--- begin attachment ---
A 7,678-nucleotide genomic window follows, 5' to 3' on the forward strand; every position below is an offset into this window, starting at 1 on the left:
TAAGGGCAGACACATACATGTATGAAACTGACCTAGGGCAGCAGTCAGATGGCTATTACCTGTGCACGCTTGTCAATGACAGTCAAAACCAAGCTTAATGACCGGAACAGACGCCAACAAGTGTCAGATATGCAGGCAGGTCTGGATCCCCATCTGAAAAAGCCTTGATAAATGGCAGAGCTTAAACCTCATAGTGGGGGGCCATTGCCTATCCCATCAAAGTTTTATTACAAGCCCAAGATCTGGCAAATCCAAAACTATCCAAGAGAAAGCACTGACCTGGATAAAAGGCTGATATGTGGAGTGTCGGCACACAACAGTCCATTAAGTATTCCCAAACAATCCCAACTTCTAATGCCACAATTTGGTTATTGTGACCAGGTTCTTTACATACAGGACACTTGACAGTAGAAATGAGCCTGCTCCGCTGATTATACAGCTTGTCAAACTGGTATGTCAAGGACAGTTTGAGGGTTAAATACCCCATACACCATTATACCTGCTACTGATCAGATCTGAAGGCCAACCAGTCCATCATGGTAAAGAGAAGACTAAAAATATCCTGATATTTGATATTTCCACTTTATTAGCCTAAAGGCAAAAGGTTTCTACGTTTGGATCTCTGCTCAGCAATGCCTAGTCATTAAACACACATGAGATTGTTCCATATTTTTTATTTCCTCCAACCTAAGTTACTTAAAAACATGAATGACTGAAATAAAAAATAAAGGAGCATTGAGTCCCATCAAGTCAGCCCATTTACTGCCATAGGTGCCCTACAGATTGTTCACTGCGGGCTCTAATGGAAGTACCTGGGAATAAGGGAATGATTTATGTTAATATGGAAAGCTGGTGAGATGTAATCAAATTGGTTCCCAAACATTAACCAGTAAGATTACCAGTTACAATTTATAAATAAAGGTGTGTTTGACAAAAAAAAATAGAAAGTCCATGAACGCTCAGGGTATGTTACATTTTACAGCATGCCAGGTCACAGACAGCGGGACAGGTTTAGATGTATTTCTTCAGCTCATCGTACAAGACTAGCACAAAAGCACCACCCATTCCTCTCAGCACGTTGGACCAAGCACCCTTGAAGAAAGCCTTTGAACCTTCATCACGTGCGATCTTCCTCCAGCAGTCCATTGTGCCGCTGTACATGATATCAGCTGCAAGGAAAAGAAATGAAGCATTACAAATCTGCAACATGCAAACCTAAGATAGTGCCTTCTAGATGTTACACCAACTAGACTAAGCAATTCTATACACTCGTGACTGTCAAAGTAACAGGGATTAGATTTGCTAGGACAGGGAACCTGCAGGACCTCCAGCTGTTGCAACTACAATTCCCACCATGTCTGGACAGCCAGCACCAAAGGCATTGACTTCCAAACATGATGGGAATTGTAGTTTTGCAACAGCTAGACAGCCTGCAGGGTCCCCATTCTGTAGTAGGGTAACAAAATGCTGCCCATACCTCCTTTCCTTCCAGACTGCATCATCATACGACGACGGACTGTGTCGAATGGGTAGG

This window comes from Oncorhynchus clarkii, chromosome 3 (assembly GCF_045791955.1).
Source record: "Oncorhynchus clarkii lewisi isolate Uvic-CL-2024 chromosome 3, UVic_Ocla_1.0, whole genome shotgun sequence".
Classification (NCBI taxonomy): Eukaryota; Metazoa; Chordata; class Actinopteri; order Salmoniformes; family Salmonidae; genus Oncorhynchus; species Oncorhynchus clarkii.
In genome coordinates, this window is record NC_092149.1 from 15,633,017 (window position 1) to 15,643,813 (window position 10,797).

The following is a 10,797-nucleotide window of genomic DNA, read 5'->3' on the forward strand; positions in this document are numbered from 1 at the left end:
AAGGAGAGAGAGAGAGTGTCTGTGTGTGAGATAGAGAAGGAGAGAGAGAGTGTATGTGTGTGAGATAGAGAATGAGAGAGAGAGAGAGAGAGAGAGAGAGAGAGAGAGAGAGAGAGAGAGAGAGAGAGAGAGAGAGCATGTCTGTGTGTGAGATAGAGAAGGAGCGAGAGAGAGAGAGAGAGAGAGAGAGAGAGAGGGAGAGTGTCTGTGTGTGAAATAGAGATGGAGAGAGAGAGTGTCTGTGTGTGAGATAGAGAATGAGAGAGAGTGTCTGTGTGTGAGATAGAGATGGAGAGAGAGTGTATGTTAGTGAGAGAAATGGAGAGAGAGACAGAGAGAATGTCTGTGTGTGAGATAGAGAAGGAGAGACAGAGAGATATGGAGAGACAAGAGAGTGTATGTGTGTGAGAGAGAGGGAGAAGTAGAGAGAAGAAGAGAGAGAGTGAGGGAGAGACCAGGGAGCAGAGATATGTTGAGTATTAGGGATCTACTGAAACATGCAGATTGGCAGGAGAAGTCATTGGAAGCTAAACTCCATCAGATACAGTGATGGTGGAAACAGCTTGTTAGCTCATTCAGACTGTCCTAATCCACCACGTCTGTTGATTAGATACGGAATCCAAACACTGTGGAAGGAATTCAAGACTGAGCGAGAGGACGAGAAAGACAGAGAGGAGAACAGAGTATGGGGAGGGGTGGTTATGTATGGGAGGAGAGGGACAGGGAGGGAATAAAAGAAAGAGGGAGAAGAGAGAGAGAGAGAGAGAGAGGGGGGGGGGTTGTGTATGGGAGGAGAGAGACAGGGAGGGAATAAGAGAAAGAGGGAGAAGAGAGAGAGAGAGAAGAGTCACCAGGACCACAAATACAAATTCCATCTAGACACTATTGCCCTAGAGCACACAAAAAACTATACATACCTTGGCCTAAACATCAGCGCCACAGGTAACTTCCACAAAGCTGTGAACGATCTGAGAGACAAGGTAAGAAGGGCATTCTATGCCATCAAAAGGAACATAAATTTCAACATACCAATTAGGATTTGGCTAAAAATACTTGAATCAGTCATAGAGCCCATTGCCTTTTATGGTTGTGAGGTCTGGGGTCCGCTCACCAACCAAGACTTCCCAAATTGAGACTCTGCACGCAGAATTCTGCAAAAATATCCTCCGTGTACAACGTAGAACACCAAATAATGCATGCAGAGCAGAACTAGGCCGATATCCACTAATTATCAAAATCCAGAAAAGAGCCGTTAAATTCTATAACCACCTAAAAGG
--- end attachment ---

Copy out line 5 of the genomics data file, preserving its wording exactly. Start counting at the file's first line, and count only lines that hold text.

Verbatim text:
Classification (NCBI taxonomy): Eukaryota; Metazoa; Chordata; class Actinopteri; order Salmoniformes; family Salmonidae; genus Oncorhynchus; species Oncorhynchus clarkii.